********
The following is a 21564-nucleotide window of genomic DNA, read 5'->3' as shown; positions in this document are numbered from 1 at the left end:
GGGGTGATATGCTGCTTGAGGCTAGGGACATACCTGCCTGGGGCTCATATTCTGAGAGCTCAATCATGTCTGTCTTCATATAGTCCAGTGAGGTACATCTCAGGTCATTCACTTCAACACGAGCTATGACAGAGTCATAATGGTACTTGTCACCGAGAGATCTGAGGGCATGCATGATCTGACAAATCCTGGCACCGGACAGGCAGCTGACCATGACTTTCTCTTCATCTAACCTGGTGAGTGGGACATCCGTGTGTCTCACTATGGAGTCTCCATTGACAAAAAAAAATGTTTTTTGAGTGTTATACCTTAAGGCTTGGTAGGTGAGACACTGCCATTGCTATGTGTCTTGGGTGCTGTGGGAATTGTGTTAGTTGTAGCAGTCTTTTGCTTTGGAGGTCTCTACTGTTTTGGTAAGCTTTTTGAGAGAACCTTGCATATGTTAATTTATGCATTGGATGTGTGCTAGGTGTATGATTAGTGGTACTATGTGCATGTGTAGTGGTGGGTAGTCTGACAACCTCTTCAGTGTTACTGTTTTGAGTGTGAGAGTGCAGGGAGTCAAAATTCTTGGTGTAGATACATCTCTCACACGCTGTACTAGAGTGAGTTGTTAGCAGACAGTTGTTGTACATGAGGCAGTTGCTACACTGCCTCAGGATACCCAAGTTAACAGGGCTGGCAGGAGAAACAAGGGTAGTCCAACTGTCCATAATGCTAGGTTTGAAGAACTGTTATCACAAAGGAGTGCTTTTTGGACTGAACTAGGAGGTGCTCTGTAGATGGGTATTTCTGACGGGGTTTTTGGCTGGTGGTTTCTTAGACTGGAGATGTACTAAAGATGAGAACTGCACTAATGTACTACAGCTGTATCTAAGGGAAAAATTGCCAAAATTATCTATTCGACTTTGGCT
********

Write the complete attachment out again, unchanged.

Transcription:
The following is a 21564-nucleotide window of genomic DNA, read 5'->3' as shown; positions in this document are numbered from 1 at the left end:
GGGGTGATATGCTGCTTGAGGCTAGGGACATACCTGCCTGGGGCTCATATTCTGAGAGCTCAATCATGTCTGTCTTCATATAGTCCAGTGAGGTACATCTCAGGTCATTCACTTCAACACGAGCTATGACAGAGTCATAATGGTACTTGTCACCGAGAGATCTGAGGGCATGCATGATCTGACAAATCCTGGCACCGGACAGGCAGCTGACCATGACTTTCTCTTCATCTAACCTGGTGAGTGGGACATCCGTGTGTCTCACTATGGAGTCTCCATTGACAAAAAAAAATGTTTTTTGAGTGTTATACCTTAAGGCTTGGTAGGTGAGACACTGCCATTGCTATGTGTCTTGGGTGCTGTGGGAATTGTGTTAGTTGTAGCAGTCTTTTGCTTTGGAGGTCTCTACTGTTTTGGTAAGCTTTTTGAGAGAACCTTGCATATGTTAATTTATGCATTGGATGTGTGCTAGGTGTATGATTAGTGGTACTATGTGCATGTGTAGTGGTGGGTAGTCTGACAACCTCTTCAGTGTTACTGTTTTGAGTGTGAGAGTGCAGGGAGTCAAAATTCTTGGTGTAGATACATCTCTCACACGCTGTACTAGAGTGAGTTGTTAGCAGACAGTTGTTGTACATGAGGCAGTTGCTACACTGCCTCAGGATACCCAAGTTAACAGGGCTGGCAGGAGAAACAAGGGTAGTCCAACTGTCCATAATGCTAGGTTTGAAGAACTGTTATCACAAAGGAGTGCTTTTTGGACTGAACTAGGAGGTGCTCTGTAGATGGGTATTTCTGACGGGGTTTTTGGCTGGTGGTTTCTTAGACTGGAGATGTACTAAAGATGAGAACTGCACTAATGTACTACAGCTGTATCTAAGGGAAAAATTGCCAAAATTATCTATTCGACTTTGGCT